Ch 5: Important distinction between "self-assembly" and "self-organization"; discourse on crystallization and surfactant aggregation (surface mixing); interactions under thermodynamic (spontaneous = "free energy change") control and kinetic (non-spontaneous) control

Ch 6: "Emergence" is defined; emergent properties: "the whole is more than the sum of the parts"( Ex: the properties of H20 are not found in H2 or O2 individually); emergent properties in music, geometry, and macro evolution; discourse on reductionism, deducibility, and predictability; Life is seen as an emergent property

Ch 7: Subtle differences between "self-replication" and "self-reproduction"; importance of finding autocatalytic processes that replicate as they reproduce; myths of self-replication (132-133); self-replicating "enzyme-free" systems (134-143); DNA can only replicate with the help of many enzymes, not by itself (134); section on self-reproducing micelles and vesicles (143-152)

Ch 8: "Autopoiesis" defined; discourse on "internal" reproductive systems by the system reproducing itself within the system itself; "auto regulating" processes and "cognition" interactions and "consciousness" ; "enactions" as a process of adaption of environment and at the same time having co-emergence from within the organism.

Ch 9: Surfactant aggregated chemistry and relevant hindrances and occurrences of mixing; micelle compartmentation; solubilation in reverse micellar solutions; prebiotic membranes (non-phospholipids) are hard to generate from basic lipids and fatty acids by meteorites; materials for membrane generation; vesicular structure formation discussed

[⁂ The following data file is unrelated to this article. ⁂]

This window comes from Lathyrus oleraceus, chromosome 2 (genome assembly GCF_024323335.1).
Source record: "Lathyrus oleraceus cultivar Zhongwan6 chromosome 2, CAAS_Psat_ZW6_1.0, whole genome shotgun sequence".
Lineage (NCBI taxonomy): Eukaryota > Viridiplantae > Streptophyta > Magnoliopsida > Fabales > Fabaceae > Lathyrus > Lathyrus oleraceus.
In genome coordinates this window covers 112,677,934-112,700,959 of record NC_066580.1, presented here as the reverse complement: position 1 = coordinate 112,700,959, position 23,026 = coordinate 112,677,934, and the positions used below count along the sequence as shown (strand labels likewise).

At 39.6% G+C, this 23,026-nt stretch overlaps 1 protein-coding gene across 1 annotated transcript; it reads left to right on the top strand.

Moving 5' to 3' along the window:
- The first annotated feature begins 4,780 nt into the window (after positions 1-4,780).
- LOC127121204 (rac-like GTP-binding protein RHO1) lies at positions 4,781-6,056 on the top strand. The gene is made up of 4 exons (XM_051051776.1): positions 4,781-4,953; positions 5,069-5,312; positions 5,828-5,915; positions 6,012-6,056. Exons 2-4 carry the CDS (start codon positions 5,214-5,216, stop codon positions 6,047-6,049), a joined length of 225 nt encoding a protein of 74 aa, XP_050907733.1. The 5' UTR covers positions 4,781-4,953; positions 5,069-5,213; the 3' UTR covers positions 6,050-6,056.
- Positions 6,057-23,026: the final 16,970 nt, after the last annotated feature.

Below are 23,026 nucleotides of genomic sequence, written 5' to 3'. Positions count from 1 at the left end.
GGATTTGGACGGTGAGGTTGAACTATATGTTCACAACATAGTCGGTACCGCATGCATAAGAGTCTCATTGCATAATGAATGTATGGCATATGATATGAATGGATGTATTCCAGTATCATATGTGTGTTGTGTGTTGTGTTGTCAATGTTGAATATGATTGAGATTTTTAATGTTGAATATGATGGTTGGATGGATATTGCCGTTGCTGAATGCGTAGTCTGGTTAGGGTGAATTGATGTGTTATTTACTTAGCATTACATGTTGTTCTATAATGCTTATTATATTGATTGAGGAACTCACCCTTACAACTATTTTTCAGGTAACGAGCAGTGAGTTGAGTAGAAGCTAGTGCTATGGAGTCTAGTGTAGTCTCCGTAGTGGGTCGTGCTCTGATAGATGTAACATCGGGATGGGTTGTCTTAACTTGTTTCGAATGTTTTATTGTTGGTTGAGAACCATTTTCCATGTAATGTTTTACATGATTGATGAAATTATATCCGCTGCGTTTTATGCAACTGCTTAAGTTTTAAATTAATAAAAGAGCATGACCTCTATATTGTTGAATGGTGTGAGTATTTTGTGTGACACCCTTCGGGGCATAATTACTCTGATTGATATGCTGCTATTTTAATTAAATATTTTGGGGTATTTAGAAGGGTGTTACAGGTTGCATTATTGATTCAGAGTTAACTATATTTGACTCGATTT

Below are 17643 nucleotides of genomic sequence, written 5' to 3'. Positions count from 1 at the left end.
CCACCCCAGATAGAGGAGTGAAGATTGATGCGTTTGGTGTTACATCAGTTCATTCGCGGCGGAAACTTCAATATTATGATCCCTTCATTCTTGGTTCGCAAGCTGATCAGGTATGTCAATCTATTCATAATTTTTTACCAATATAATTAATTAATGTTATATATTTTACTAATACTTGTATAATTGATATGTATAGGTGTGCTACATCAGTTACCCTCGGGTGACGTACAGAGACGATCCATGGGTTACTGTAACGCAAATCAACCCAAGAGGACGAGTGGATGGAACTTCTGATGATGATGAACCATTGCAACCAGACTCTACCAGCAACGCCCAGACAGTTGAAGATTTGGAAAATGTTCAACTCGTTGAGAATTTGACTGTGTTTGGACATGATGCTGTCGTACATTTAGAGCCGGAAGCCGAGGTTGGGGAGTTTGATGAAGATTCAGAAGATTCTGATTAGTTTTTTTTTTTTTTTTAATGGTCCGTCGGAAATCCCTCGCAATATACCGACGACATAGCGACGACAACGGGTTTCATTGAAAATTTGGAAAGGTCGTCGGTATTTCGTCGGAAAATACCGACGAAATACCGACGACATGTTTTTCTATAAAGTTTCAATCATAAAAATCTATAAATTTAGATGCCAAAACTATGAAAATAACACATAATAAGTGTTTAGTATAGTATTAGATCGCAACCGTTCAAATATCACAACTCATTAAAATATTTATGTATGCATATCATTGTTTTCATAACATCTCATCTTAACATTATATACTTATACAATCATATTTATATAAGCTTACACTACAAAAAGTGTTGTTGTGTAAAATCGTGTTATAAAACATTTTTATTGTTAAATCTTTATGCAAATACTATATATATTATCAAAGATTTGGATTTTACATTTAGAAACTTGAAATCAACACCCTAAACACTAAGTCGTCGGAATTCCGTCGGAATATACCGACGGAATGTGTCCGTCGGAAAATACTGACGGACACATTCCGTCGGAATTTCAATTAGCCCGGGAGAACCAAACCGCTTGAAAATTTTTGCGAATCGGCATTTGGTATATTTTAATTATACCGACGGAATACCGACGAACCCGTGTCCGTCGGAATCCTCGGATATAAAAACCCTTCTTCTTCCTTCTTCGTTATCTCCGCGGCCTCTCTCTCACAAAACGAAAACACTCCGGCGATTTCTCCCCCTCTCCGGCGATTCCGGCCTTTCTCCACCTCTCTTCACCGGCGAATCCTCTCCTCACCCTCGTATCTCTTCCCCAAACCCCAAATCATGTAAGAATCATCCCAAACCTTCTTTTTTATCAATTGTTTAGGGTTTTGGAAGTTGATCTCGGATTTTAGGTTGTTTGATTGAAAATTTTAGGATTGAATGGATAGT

Ch 10: All about vesicle formation, reproduction, and chemistry; examples of enzyme-catalyzed reactions that have occurred inside lipid vesicles; vesicle competition

Ch 11: Early cells may resemble the simplest cells found today: "Mycoplasma genitalia" and "Buchnera" that have genomes with less than 500 coding regions (244); also there a plausible approach, "roadmap", to making a minimal cell and some requirements needed to generate a minimal cell

Overlook: Here Luisi concludes with his personal view of the Origins of Life and what he thinks can and cannot be achieved theoretically and empirically.

Overall, bravo for Pier Luisi.

For those looking to research the topic further from technical standpoints please look at the Journal:

"Origins of Life and Evolution of Biospheres" where research on this topic may be found. Luisi referenced this Journal many times in the book.

Or look at Life in the Universe: Expectations and Constraints (Advances in Astrobiology and Biogeophysics) by Louis Neal Irwin where the possibility or impossibility life on other planets are discussed in detail. The chemistry of each planet is radically diverse and most planets cannot form life due to their chemical compositions and lack of flexibility in chemical bonds with other non-carbon based compounds. Also read Chemical Evolution and the Origin of Life by Horst Rauchfuss for more on the Origins of Life topic including the diversity of early life. Information Theory is also being applied to biology and the origins of life. Check out Information Theory, Evolution, and The Origin of Life by Hubert P. Yockey and Probability's Nature and Nature's Probability : A Call to Scientific Integrity by Donald E. Johnson for more on Information Theory and the origins of life.

The Minimal Cell: The Biophysics of Cell Compartment and the Origin of Cell Functionality is an interesting read on the likely minimal requirements needed for a cell.

An excellent textbook of the structure, dynamics, and functions of cells (what they do and how they work) is Molecular Biology of the Cell.